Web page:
As I do more and more press interviews for the book, I'm starting to get requests for a more personal history. My potted professional background is here, but it's pretty dry. My family history, fortunately, is not. Here are five things about my background that may or may not have made me what I am today.
- My great-grandfather, Jo Labadie, helped found the American anarchist movment in the late 1800s (that's him at right). His story is told in All-American Anarchist, a biography by his granddaughter, my mother. His writings and library became the foundation of the Labadie Collection at the University of Michigan, which is now a major collection of radical literature, from civil liberties to sexual freedom. It's also the repository for letters to and from Ted Kaczynski, the Unabomber, while he is in prison.
- My grandfather, Fred Hauser, invented the automatic sprinkler system, the source of a very modest family fortune (here's a later patent; the online patent database only starts in 1976). I spent some blissful summers with him in his workshop in Los Angeles, where we would make a two-stroke engine out of solid blocks of steel and crude castings. Metal lathes are amazing, and the crunchy feel of steel curlicues and shavings underfoot at the end of a good day of machining is something I'll never forget.
- My father, Jim Anderson, was a Wisconsin telegraph operator's son who just happened to luck out in the draft and get an assignment to work on the Army newspaper in La Rochelle, France during the Korean War (I know, it's unbelievable). He stayed in Europe after the war, ending up working for a newspaper in Berlin at the height of the Cold War and, very John le Carré-like, hanging out with Eastern Bloc "diplomats". In 1960, when CIA U2 pilot Gary Powers was shot down over the Soviet Union, those friendships paid off when he was one of a small handful of western reporters allowed in to cover the trial. It put him in the international spotlight, and led to a distinguished career in journalism that still continues today, albeit from semi-retirement.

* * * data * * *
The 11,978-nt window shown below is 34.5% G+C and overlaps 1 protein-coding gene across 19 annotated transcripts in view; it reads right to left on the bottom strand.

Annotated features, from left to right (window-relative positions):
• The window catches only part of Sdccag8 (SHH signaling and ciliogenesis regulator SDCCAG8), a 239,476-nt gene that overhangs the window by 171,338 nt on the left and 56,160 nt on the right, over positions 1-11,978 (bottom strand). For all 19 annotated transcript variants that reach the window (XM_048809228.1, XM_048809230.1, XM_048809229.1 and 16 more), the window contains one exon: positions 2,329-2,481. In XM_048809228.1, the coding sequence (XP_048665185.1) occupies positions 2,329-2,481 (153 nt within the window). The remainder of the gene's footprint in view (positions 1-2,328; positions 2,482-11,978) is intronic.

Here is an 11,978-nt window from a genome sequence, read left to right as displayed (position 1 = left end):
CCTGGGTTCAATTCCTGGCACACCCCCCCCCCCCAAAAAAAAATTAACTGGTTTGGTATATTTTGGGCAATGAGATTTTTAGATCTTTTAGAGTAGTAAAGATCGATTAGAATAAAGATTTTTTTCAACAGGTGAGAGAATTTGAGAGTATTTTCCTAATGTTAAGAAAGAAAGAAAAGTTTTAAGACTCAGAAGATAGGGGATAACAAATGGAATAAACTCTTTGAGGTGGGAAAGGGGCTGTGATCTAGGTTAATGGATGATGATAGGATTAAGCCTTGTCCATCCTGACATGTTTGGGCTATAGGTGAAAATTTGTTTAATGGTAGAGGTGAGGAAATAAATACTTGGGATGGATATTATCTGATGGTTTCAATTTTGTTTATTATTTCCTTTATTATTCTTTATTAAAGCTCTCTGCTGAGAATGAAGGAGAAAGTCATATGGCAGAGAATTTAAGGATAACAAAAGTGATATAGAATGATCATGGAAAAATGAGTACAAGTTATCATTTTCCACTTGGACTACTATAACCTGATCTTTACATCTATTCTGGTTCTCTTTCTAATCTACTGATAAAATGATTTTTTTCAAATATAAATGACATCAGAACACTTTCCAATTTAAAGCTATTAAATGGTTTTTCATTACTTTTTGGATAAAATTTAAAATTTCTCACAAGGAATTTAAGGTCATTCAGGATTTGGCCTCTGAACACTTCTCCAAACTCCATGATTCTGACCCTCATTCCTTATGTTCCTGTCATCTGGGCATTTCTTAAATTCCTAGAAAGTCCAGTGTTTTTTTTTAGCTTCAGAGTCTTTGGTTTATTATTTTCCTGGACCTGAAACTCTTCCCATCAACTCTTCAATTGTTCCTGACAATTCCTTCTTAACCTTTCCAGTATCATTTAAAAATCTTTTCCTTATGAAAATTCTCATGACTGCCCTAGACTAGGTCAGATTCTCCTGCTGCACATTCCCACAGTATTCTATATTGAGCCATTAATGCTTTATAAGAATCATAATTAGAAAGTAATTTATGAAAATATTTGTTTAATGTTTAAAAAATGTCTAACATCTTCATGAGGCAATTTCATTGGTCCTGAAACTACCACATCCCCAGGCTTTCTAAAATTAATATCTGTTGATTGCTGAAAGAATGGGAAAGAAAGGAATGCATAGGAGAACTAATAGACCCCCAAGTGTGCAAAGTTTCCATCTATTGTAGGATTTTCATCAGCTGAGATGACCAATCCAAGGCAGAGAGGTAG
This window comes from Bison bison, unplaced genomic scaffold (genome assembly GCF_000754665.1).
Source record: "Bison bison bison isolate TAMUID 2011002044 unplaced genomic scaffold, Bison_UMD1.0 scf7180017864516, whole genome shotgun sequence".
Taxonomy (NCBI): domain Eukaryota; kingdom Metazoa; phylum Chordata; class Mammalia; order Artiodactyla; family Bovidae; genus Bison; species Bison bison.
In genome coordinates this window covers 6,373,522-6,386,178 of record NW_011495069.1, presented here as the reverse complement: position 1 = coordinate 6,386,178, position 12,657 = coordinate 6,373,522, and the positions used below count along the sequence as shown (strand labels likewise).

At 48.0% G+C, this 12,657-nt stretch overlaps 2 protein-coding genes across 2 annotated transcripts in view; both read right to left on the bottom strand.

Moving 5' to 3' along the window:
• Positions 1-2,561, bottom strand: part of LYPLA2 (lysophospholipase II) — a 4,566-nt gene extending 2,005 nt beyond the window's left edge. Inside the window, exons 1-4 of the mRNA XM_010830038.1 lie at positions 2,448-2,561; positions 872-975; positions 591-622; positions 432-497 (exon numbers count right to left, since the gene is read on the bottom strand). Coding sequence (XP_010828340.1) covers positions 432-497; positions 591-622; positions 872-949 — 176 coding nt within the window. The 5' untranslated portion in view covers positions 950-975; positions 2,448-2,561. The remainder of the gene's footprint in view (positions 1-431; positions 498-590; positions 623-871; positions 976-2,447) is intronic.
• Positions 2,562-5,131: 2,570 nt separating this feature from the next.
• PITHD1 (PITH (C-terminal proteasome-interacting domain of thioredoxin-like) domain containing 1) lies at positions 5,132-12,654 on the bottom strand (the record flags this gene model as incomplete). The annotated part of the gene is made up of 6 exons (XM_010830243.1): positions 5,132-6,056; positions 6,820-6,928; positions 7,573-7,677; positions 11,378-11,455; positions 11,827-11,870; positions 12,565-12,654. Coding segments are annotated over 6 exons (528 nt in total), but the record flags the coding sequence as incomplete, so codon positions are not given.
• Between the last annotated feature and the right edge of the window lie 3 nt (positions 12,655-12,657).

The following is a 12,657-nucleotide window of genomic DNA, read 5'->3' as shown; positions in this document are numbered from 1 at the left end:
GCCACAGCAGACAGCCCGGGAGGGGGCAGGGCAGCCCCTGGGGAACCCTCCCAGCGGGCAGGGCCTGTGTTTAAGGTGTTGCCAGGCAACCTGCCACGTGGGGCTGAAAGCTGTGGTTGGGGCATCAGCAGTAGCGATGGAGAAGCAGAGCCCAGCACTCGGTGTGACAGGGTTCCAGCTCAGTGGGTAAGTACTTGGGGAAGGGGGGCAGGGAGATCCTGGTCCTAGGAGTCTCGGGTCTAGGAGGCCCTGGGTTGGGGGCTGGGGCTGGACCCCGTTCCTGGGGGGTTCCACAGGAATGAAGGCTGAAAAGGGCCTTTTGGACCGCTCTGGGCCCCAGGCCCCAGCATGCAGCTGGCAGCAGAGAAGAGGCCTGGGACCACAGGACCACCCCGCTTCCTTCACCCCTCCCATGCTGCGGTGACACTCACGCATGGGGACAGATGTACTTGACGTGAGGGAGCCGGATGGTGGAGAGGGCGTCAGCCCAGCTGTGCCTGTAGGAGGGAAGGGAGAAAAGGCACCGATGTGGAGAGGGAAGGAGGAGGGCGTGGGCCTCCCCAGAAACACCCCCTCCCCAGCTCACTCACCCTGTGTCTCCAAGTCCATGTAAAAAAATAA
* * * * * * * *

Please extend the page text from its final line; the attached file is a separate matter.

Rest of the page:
- I was born in London in 1961 and had a cute British accent until we moved to the US when I was five. I've still got dual citizenship, which came in handy when I lived in Hong Kong in the 1990s and needed to enter mainland China regularly without using my US passport, which had a dreaded "journalist" stamp in it. (People may tell you that ethnic minorities and Falun Gong practitioners are the most persecuted people in China, but journalists are certainly up there).
- Finally, there's that whole punk/new wave band thing. Yes, I really did fail out of college, work as a messenger and otherwise spend a good chunk of my twenties working hard at being a slacker. But I eventually turned the corner, went back to university and did the proper hardcore physics thing, which is where my professional bio above begins.